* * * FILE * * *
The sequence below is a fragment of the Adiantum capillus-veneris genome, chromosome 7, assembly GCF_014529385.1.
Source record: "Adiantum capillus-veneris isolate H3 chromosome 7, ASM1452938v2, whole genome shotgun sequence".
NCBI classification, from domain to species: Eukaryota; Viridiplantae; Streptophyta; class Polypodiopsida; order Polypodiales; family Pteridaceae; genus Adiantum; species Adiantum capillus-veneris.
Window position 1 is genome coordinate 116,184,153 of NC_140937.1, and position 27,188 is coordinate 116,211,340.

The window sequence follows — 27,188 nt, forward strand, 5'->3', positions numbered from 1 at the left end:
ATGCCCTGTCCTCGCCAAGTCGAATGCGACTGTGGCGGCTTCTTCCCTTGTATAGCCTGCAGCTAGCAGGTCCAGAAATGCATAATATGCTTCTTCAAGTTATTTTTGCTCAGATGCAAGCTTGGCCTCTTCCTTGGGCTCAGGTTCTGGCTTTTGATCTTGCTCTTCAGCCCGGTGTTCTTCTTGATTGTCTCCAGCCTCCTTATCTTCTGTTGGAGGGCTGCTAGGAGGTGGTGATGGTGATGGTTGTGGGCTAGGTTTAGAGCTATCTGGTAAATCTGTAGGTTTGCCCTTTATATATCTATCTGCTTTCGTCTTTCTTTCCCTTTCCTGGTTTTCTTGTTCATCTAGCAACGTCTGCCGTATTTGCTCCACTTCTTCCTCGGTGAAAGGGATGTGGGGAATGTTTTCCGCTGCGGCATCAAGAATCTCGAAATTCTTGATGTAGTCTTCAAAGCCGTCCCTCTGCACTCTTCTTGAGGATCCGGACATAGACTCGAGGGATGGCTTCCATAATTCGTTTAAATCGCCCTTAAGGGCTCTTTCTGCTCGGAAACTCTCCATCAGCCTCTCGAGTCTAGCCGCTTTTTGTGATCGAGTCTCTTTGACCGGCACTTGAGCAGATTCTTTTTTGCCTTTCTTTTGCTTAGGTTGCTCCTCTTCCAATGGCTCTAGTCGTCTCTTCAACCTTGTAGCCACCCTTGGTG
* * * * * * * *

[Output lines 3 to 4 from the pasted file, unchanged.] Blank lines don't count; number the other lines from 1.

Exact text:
NCBI classification, from domain to species: Eukaryota; Viridiplantae; Streptophyta; class Polypodiopsida; order Polypodiales; family Pteridaceae; genus Adiantum; species Adiantum capillus-veneris.
Window position 1 is genome coordinate 116,184,153 of NC_140937.1, and position 27,188 is coordinate 116,211,340.